- A regulation, not a directive
- (does not require EU member states to enact their own laws)
- Replaces a patch work of laws across the EU, (28-member states and 3 EEA member states)
- Applies to organizations globally who do business with, market products to, and gather behavioral data on EU residents
- Applies to both data processors and data controllers
- Sets fines and penalties
A key objective of GDPR is to take a risk-based approach to data privacy, to help organizations prioritize compliance while maximizing privacy, and effective use of personal data. This will encourage effective methods for ensuring a high level of protection of the rights and freedoms of individuals. It ultimately creates better outcomes and more effective protection for individuals. It enables stakeholders to dedicate resources to the areas where risks and potential harm for individuals are most significant and to mitigate these risks.
An organization must demonstrate that they have implemented appropriate measures to mitigate privacy risks. This includes maintaining and potentially providing regulators with documentation regarding data protections implemented, test procedures, and audit results. Here are a few considerations you can follow to prepare your organization for GDPR.
- Minimize the collection of personal data and ensure the right security controls are in place
- Perform a Data Protection Impact Assessment (DPIA) for high risk data processing, or if they transfer data outside of the EU
- Minimize the types of personal data collected from data subjects, and the storage of that data
- Be capable of legally justifying collection of specific types of personal data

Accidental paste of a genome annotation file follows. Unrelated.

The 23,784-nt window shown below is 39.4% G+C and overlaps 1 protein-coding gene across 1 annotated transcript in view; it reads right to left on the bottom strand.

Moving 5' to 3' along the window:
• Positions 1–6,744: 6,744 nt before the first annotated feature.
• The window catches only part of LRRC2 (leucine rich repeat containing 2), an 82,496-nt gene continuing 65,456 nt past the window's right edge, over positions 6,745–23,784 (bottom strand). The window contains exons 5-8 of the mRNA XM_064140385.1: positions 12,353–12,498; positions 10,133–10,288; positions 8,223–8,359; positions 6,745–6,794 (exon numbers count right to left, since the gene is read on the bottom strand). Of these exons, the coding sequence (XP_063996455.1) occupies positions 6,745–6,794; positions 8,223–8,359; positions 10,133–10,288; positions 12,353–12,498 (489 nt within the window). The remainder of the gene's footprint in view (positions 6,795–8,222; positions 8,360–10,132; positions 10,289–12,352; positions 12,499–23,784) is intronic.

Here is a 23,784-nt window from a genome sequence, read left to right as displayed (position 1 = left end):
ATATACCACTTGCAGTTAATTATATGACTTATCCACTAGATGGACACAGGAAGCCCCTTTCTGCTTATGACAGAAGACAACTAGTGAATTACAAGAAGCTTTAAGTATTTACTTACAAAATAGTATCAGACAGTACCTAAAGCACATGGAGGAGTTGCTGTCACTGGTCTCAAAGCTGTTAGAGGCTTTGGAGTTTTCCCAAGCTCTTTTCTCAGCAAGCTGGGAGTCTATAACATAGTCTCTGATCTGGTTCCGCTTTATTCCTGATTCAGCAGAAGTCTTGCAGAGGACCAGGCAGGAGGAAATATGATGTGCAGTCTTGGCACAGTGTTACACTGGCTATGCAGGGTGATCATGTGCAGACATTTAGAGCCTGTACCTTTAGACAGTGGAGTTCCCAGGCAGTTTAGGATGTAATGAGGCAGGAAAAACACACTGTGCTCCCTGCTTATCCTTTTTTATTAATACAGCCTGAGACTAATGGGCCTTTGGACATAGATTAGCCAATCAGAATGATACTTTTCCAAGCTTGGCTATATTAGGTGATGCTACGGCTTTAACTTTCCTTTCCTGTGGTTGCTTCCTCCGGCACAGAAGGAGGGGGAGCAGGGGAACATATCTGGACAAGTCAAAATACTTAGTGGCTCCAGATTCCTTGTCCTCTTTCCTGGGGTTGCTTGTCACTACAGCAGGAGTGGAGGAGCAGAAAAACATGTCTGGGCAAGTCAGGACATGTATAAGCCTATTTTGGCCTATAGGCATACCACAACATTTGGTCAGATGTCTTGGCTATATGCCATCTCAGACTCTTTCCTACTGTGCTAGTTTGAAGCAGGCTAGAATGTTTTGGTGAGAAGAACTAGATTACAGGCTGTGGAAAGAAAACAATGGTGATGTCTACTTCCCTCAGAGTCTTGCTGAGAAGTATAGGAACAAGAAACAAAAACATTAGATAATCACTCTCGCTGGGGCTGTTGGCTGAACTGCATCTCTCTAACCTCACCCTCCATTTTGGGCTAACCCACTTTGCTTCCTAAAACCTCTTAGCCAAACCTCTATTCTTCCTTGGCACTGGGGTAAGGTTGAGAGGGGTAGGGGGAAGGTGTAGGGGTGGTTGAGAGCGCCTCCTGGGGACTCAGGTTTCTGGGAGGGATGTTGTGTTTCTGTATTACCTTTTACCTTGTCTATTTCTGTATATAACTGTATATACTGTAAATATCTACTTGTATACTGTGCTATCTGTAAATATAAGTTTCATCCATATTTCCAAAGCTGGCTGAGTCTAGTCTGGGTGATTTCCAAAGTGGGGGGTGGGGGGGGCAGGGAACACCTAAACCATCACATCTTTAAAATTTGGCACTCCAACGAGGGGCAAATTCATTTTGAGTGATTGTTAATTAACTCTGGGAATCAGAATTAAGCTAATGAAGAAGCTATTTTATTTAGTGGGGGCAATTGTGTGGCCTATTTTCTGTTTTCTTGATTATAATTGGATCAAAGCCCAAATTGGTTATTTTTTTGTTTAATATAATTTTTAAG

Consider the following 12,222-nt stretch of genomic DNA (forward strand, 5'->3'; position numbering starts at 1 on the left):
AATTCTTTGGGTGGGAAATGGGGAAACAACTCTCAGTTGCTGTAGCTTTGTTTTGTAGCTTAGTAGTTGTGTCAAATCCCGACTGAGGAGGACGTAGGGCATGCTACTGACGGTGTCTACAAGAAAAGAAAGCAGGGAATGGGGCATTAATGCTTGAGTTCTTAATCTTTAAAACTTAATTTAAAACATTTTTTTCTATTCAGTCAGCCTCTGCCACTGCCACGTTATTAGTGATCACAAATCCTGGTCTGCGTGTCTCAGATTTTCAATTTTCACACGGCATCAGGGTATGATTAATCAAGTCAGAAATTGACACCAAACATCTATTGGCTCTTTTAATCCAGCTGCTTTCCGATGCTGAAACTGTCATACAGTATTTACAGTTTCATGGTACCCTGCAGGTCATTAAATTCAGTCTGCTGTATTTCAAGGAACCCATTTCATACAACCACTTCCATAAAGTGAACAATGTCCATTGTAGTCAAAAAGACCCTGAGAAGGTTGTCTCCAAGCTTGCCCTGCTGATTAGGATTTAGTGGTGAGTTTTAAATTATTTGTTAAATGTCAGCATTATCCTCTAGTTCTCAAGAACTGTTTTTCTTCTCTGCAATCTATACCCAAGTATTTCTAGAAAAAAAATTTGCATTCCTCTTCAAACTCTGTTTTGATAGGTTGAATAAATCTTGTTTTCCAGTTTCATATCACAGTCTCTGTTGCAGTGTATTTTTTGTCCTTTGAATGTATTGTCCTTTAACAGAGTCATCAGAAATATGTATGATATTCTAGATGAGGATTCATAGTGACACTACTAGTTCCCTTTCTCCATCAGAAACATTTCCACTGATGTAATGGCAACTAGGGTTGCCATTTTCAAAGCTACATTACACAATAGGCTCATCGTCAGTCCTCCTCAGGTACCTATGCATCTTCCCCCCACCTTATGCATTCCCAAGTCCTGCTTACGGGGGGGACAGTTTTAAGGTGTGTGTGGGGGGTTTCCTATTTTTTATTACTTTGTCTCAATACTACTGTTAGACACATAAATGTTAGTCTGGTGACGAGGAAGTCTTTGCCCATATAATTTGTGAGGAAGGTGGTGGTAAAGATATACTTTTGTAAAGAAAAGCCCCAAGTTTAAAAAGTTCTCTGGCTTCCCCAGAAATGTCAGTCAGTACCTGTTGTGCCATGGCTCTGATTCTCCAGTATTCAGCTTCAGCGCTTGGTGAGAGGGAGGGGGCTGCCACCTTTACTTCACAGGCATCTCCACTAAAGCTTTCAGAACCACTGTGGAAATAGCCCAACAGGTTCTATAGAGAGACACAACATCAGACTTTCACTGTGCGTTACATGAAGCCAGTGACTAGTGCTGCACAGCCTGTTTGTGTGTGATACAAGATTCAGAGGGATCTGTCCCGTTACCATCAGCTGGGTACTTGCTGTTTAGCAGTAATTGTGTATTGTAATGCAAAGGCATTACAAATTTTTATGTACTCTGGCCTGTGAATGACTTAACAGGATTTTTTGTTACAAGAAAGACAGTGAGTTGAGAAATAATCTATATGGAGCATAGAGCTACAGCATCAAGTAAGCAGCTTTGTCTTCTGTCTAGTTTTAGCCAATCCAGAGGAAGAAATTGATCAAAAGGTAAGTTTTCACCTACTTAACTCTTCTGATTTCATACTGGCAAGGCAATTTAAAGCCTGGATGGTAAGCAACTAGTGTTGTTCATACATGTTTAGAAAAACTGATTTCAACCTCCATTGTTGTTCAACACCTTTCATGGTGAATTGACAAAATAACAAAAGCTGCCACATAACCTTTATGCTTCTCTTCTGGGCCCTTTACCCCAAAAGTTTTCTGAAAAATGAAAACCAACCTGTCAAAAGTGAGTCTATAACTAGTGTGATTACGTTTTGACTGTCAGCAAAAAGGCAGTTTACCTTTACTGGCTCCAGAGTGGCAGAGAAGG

- Data Controller must conduct Data Protection Impact Assessment (DPIA) for high-risk processing (As well as the many other GDPR requirements, including data security, privacy by design, breach notifications, legitimate interest, purpose limitation, and fair processing.)
- Controller must keep records of data processing activities
The impact of the European General Data Protection Regulation is global, extending far beyond the EU alone. Security and risk management leaders shouldn’t try to become GDPR compliant alone. You must involve a diverse team to translate requirements and prioritize risk mitigation actions. It is also recommended you seek the guidance and support of a partner well versed in the particulars of the GDPR guidelines. There are a wide range of penalties and substantial damage that can come from non-compliance. Data breaches themselves can lead to substantial monetary and reputational damage. But the GDPR also represents additional consequences for organizations that fail to adequately protect personal data. Companies found in violation of the GDPR can be fined up to 4% of their global annual revenue or 20 million Euros, whichever figure is highest. It is crucial for security and risk professionals and business leaders to identify all business processes impacted by the GDPR.
It’s Not Too Late
Lynx Technology Partners has extensive expertise guiding organizations through the GDPR compliance process from both the US and European perspective (very different). Lynx can perform a Data Protection Impact Assessment (DPIA) and work alongside your multidisciplinary team to navigate GDPR adherence. If GDPR Applies to your organization, schedule your free consultation with Lynx today!